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    Hints of Balsam and Pine  from our  corner of the Adirondacks. Adirondack Letters
    No.6: A Flying Critter Story
    Hints of Balsam and Pine: Nature Reflections in a minor key from our quiet corner of the Adirondacks. For Fourpeaks Guests and anyone who ever dreamed about a wilderness getaway. CLICK & GO!  (On this page.)   Adirondack Letter No.6: "A Flying Critter Story."   (On the next page.)   Flying Critters on your Adirondack Vacation. Get the facts!   List and Links to all the Adirondack Letters in this series.  

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    "A Flying Critter Story" Adirondack Letter No.6
    Subject: "A Flying Critter Story." Adirondack Letter No.6
    Date: Sun, 01 Apr 2001 06:48:52
    From: < YourAdirondackGuide@4peaks.com >
    To: < youremailname@youremail.address >

    To:    Fourpeaks Visitors
    At:    < youremailname@youremail.address >

    Dear Fourpeaks Visitor,

    The morning Jen and Carl stopped by the back door to say goodbye
    they still had on the snowshoes they used to get them around our
    place on their winter weekend away from the big city. Snow was
    knee-deep. The barn roofs were piled high and pine boughs all
    around were bent with the weight of the thick wet blanket.

    Jen had a question about the flies. I told them they were cluster
    flies, a northcountry adaptation quite different from ordinary
    house flies. In late fall the flies enter exterior walls and
    winter over in a dormant state. When the sun warms the outside of
    the buildings they buzz around the windows. A real nuisance.

    "No," she said, "not inside 'Old Barn.' I mean the flies right
    here on the snow," pointing to several still black bodies on the
    sparkling white stuff just a few feet away from where we stood.

    Flies on the snow was something I'd never seen. "For years," I
    told them, "we sprayed old fashioned insecticides. Now we bomb
    pyrethrins into the wall cavities. Nothing works. Any warm day
    they emerge from the dormant state, buzz the window panes
    sluggishly for a few hours and then expire on the window sill or
    attic floor. We have to sweep and vacuum up continually."

    "Finding they'll fly outdoors in winter is quite a discovery. Next
    warm day," I told them, "I plan to open several windows just a
    crack and let them out. And I think it'll work."

    Carl said they had a great time and were thinking about coming
    back June for fishing. "How are the black flies?"

    "We've been to my cousin's place up in the Laurentians and it's so
    bad you just can't go outside. They'll cover every inch of skin in
    just a few minutes. It's awful!"

    I said we had good news for them. "All the towns around here hire
    an outfit over in Brant Lake that offers a state-of-the-art black
    fly control program. It's really effective. Years ago aerial
    spraying of insecticide was employed. It didn't work and the
    chemicals were banned anyhow for health reasons. Today, in early
    Spring, technicians (who have all this mapped out in advance) find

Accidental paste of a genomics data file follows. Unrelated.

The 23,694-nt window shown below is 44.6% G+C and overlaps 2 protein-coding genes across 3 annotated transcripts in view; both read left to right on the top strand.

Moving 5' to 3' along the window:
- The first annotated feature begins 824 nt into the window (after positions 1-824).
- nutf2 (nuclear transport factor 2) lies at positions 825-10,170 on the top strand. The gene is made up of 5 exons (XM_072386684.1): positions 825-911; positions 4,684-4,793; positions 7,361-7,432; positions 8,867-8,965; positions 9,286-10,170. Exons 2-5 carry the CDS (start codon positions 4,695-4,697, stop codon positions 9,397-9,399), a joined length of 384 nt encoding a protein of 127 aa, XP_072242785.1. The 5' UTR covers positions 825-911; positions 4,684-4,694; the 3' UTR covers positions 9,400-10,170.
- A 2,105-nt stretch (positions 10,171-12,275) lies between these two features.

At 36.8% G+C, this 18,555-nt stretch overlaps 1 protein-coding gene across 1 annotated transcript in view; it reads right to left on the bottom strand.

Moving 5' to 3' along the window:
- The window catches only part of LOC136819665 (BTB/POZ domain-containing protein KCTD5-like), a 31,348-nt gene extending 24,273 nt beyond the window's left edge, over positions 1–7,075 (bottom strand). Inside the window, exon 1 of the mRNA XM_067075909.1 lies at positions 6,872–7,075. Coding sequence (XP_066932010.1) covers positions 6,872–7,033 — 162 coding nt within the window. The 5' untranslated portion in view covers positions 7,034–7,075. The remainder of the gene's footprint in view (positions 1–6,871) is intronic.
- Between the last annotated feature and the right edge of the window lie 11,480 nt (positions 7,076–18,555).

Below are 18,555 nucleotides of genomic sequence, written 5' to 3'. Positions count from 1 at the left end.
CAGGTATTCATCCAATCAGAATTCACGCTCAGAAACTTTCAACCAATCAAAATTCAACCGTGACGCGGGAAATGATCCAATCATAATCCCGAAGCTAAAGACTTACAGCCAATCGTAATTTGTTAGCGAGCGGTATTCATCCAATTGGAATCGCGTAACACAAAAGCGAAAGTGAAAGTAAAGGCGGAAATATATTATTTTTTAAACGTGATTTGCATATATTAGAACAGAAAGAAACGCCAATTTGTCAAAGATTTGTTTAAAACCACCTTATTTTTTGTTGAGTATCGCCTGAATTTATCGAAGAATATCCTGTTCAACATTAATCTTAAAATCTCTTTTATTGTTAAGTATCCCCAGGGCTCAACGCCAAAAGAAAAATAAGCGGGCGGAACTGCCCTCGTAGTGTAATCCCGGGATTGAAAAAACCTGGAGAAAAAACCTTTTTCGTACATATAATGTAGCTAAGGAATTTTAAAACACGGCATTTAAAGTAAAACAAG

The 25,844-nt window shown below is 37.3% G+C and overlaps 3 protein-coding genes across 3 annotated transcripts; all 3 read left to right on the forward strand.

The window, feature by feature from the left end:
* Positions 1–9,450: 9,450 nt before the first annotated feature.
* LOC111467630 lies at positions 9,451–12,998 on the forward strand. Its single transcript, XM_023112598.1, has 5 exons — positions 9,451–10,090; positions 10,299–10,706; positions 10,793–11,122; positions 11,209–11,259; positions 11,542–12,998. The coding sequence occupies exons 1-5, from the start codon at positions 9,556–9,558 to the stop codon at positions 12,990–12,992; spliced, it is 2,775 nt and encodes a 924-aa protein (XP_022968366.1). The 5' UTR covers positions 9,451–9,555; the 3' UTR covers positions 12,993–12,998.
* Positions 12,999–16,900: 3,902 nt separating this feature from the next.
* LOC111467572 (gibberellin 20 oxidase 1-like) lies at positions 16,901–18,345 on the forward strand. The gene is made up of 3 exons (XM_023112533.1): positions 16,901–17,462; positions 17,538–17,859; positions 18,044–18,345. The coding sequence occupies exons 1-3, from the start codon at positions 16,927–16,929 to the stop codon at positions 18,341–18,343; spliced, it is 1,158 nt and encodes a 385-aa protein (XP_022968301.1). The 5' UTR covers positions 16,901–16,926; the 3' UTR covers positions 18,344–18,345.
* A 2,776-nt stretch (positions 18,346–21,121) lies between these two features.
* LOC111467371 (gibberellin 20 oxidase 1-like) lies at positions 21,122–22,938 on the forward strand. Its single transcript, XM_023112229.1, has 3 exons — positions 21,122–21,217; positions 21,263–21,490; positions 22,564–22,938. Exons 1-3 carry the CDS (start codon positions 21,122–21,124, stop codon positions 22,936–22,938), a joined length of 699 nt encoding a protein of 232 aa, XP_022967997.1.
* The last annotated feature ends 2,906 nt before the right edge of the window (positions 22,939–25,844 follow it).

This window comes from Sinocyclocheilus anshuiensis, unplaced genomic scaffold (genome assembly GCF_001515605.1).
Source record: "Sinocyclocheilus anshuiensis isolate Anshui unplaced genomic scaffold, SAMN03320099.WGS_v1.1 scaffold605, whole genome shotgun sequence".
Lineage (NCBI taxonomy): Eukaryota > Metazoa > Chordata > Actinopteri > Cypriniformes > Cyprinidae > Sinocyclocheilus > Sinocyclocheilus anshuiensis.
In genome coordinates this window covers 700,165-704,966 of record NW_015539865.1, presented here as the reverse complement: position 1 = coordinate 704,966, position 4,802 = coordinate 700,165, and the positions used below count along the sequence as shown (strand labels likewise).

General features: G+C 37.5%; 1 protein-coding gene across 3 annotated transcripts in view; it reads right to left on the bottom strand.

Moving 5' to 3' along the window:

each and every small mountain steam in the area and apply a
    biological larvicide called B.t.i which kills the larvae before
    they hatch. And it's safe for humans."

    "I've seen the fellow myself," I told them, "one day last May,
    climbing over the rocks at the edge of the stream by New Camp. He
    was pouring a cup or so of this whitish emulsion from a plastic
    container into the fast-moving waters and then watching to see how
    well it was dispersed. He said he's been doing the same place (at
    Fourpeaks) for years."

    I was glad Jen and Carl shared my interest in flying insects.
    Along with plants and trees and other living creatures, they share
    the open space, the mountains and the rivers, in our Adirondack
    wilderness playground. Like other studies in animal behavior,
    they're fun to learn about. For more flying critter facts read our
    new page at http://4peaks.com/fklycrit.htm If you have concerns
    about getting stung or catching a disease, the information we
    offer on avoidance, protective clothing and personal insecticides
    should be useful.

    Thanks for reading this. If you've ever been a guest with us, go
    to http://4peaks.com/fgift.htm to learn about our midweek specials
    and free upgrades. Come see us again. If you've never been--think
    about it. There's a lovely quiet season coming up. And please
    visit us On-Line:

    http://4peaks.com/ "Explore our 700-acre private rest and play-ground."
    http://4peaks.com/fcamp.htm Pretty Camps in a Hidden Valley.
    http://4peaks.com/fotrails.htm Walks with views & Beauty spots.
    http://4peaks.com/fgstbndx.htm Photo Guest Book--What they said.

    Your Adirondack Host,

    Martin Schwalbaum

    P.S. If you liked this Letter, CLICK HERE to Tell a Friend!
    If you didn't like it please reply to this with "REMOVE" in the
    subject heading. Thanks.

            Member Whiteface Mountain Visitors Bureau
       Member North Country Chamber of Commerce 518-563-1000

    *************************************************************
    This is   No.6  of a really occasional   Letter,  "Hints of
    Balsam and   Pine  from our Corner  of the Adirondacks,"  for
    Fourpeaks guests   or  anyone  who   ever   inquired about  a
    Fourpeaks   Vacation/Getaway. To get off this list reply with
    "REMOVE" in the subject heading.
    *************************************************************

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